The terrorists intended for the North Tower to come crashing down and topple the South Tower. Seven men have been convicted for their role in the attack but only six have been caught.

    Many have forgotten the first truck bombing of the World Trade Center in the wake of 9/11.  A son of a victim in the attacks, Stephen Knapp Jr., is quoted in the New York Times:  “It started on Feb. 26, it played out on 9/11, and it is still going on now.”

    Our Parish has not forgotten.  Every February, the families and friends of people who died and those who were injured, hold a memorial Mass at St. Peter’s Church.


  • This account of what transpired on September 11, 2001 and in the aftermath of the attacks has been prepared by parish volunteers.  The research and fact checking continues and will soon include further quotes from our clergy.

May God continue to bless St. Peter’s Church, parish, and people, and may the Good Lord forever bless New York, America, and you as well.

*******

MJ Stevenson, AKA Zilla, is best known on the web as Zilla of the Resistance at MareZilla.com. She lives in a woodland shack near a creek, in one of those rural parts of New York State that nobody knows or cares about, with her family and a large pack of guardian companion animals – including Siberian Husky Dalmatian Lab Puppies and their parents. Zilla is a proud New Yorker and a parishioner of Saint Denis Church in New York’s Hudson Valley

See also by Zilla at DaTechGuyBlog:

Remembering Saint Scholastica

Saint Scholastica was born in Italy in the year 480 A.D., and she was the twin sister of Saint Benedict of Nursia (AKA The Father of Western  Monasticism).  She was called to serve The Lord at a very young age and her name means “she who has leisure to devote to study”.  Her feast day is February 10, and it is an Obligatory Memorial.

Scholastica is the Patron Saint of nuns may be called upon for intersession:

In 543 A.D., Saint Scholastica died of natural causes. Here is a story about her life and legacy, and something amazing that happened shortly before her passing:

Life
Scholastica was born in 480 in Nursia, Umbria, of wealthy parents and according to Gregory the Great’s Dialogues, was dedicated to God from a young age. She and her brother Benedict were brought up together until the time he left to pursue studies in Rome.

A young Roman woman of Scholastica’s class and time would likely have remained in her father’s house until marriage (likely arranged) or entry into religious life. But wealthy women could inherit property, divorce, and were generally literate. On occasion several young women would live together in a household and form a religious community.

Benedictine tradition holds that Scholastica lived in a convent at Plumbariola about five miles from Monte Cassino and that this was the first “Benedictine” convent. However, it has been suggested that it is more likely that she lived in a hermitage with one or two other religious women in a cluster of houses at the base of Mount Cassino where there is an ancient church named after her. Ruth Clifford Engs notes that since Dialogues indicates that Scholastica was dedicated to God at an early age, perhaps she lived in her father’s house with other religious women until his death and then moved nearer to Benedict.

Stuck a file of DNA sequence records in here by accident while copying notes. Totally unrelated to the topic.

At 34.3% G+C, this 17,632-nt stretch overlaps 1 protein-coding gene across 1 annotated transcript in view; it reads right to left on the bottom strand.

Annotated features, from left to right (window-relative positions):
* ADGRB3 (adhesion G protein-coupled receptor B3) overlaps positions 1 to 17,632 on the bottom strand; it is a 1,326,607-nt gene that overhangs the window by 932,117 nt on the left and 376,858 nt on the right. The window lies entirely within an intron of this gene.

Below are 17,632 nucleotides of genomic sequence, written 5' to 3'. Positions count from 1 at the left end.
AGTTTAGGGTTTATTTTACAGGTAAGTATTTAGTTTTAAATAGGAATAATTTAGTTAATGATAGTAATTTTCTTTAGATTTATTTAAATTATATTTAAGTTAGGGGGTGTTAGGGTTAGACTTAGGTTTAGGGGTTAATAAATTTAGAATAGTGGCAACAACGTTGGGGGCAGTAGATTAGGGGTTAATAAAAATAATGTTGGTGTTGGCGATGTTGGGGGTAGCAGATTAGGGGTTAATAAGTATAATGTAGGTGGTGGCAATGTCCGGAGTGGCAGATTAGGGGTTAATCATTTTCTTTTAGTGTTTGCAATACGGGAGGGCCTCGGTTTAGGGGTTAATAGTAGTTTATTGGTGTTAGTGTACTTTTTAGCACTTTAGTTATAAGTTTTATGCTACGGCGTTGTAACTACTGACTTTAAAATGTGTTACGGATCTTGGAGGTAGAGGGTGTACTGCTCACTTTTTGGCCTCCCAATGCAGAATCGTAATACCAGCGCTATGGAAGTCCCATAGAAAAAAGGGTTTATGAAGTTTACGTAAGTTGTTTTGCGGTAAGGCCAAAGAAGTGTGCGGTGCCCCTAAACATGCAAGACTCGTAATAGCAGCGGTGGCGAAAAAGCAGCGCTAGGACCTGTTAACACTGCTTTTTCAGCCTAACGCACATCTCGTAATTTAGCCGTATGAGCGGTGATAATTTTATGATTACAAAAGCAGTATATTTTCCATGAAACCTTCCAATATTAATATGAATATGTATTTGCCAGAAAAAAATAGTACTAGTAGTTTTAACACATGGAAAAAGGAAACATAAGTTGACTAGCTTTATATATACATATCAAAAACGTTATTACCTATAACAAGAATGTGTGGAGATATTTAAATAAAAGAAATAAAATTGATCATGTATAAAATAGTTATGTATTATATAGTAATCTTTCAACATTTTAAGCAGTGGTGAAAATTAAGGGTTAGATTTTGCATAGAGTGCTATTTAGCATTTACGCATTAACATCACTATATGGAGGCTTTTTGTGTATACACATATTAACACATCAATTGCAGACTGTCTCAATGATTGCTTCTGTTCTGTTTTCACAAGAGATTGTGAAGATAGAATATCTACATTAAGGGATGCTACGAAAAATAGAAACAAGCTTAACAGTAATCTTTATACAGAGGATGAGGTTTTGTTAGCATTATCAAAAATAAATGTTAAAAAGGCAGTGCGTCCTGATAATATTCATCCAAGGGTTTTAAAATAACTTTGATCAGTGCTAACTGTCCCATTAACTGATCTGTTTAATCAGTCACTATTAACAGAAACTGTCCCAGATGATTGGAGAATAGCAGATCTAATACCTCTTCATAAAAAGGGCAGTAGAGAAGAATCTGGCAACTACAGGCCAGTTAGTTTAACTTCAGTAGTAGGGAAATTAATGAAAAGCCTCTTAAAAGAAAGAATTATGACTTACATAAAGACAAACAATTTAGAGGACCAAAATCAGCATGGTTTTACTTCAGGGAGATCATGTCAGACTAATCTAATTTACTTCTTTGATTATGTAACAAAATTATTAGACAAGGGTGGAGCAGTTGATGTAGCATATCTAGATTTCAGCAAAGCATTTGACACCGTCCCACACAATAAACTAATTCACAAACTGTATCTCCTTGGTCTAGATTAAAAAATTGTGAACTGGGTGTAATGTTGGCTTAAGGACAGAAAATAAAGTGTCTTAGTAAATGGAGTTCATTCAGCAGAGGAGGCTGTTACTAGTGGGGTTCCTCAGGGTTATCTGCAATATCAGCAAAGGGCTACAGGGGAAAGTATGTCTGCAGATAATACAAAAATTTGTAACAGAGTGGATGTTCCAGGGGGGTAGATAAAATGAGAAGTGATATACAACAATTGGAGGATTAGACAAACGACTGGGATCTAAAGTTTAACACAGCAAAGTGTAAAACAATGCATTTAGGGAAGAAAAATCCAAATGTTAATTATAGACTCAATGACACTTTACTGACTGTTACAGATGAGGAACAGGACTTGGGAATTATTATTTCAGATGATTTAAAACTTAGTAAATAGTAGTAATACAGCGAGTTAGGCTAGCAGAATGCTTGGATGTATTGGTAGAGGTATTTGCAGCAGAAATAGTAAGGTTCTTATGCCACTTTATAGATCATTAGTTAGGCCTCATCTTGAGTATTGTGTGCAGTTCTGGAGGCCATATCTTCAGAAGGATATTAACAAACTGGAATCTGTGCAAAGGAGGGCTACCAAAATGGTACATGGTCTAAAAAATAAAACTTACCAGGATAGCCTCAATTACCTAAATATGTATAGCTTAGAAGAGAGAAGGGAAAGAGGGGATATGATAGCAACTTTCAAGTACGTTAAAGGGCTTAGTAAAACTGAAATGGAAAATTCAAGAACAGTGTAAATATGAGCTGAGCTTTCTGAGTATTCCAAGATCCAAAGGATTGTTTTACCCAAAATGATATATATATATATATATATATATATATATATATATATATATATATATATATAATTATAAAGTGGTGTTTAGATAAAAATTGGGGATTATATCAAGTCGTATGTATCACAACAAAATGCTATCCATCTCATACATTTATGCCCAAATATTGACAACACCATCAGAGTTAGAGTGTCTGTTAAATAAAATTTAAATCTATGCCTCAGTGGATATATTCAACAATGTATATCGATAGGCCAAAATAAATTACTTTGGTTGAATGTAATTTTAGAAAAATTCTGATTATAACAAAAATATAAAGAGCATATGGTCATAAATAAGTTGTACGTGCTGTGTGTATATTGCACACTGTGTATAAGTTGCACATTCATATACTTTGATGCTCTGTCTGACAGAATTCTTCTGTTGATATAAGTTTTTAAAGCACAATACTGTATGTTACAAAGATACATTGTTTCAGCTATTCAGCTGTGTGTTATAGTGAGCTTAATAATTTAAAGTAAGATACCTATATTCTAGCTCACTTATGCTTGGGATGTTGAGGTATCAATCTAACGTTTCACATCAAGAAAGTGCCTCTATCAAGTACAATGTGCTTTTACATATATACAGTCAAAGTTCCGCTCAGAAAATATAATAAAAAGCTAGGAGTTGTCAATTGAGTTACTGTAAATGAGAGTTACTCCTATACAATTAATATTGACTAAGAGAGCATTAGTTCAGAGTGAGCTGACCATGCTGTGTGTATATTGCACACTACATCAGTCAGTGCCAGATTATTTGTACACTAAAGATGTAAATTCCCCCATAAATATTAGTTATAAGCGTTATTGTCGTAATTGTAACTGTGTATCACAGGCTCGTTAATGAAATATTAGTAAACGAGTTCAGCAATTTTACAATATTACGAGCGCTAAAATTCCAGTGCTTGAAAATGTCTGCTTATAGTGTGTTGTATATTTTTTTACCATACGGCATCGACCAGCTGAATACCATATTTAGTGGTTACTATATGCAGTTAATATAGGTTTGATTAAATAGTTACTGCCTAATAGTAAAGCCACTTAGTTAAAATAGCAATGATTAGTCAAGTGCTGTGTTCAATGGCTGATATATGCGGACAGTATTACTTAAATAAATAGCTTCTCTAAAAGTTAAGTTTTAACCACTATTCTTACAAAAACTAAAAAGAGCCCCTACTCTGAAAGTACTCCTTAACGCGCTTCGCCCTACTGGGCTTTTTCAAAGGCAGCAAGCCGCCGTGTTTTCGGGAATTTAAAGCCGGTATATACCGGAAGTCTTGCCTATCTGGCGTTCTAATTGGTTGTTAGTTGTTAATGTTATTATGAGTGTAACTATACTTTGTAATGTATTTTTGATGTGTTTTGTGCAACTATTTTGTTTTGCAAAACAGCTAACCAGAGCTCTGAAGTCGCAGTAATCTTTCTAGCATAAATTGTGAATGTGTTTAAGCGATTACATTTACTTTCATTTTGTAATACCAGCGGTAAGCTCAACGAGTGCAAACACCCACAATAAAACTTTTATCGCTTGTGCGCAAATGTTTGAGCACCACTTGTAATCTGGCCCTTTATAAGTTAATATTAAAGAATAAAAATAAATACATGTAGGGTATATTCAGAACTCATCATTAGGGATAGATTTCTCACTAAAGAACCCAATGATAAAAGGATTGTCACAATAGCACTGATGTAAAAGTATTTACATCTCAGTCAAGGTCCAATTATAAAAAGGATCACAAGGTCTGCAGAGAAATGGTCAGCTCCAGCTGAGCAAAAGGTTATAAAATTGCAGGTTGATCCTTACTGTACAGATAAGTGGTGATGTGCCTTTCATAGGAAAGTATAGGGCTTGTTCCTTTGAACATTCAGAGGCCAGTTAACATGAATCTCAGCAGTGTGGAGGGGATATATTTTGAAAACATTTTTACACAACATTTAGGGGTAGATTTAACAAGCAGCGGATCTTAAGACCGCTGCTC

The most commonly told story about her is that she would, once a year, go and visit her brother at a place near his abbey, and they would spend the day worshiping together and discussing sacred texts and issues.

One day they had supper and continued their conversation. When Benedict indicated it was time for him to leave, perhaps sensing the time of her death was drawing near, Scholastica asked him to stay with her for the evening so they could continue their discussions. Not wishing to break his own Rule, Benedict refused, insisting that he needed to return to his cell. At that point, Scholastica closed her hands in prayer, and after a moment, a wild storm started outside of the guest house in which they were housed. Benedict asked, “What have you done?”, to which she replied, “I asked you and you would not listen; so I asked my God and he did listen. So now go off, if you can, leave me and return to your monastery.” Benedict was unable to return to his monastery, and they spent the night in discussion.

According to Gregory’s Dialogues, three days later, from his cell, he saw his sister’s soul leaving the earth and ascending to heaven in the form of a shining white dove. Benedict had her body brought to his monastery, where he caused it to be laid in the tomb which he had prepared for himself.

Legacy
Scholastica is the foundress of the women’s branch of Benedictine Monasticism.

She was selected as the main motif for a high value commemorative coin: the Austria €50 ‘The Christian Religious Orders’, issued 13 March 2002. On the obverse (heads) side of the coin Scholastica is depicted alongside Benedict.

The Franciscans offer on their website this reflection on Saint Scholastica and Saint Benedict:

Scholastica and Benedict gave themselves totally to God and gave top priority to deepening their friendship with him through prayer. They sacrificed some of the opportunities they would have had to be together as brother and sister in order better to fulfill their vocation to the religious life. In coming closer to Christ, however, they found they were also closer to each other. In joining a religious community, they did not forget or forsake their family but rather found more brothers and sisters.

What a remarkable woman she was, and what a beautiful relationship she and her brother had. May we all learn from her example. My humble suggestion for honoring her memory is to get in touch with your siblings if you have any, and make peace with them if you need to. You will be glad that you did!

*******

MJ Stevenson is best known on the web as Zilla of the Resistance at MareZilla.com. She lives in a woodland shack near a creek in one of those rural parts of New York State that nobody knows or cares about with her family and a large pack of animal companions.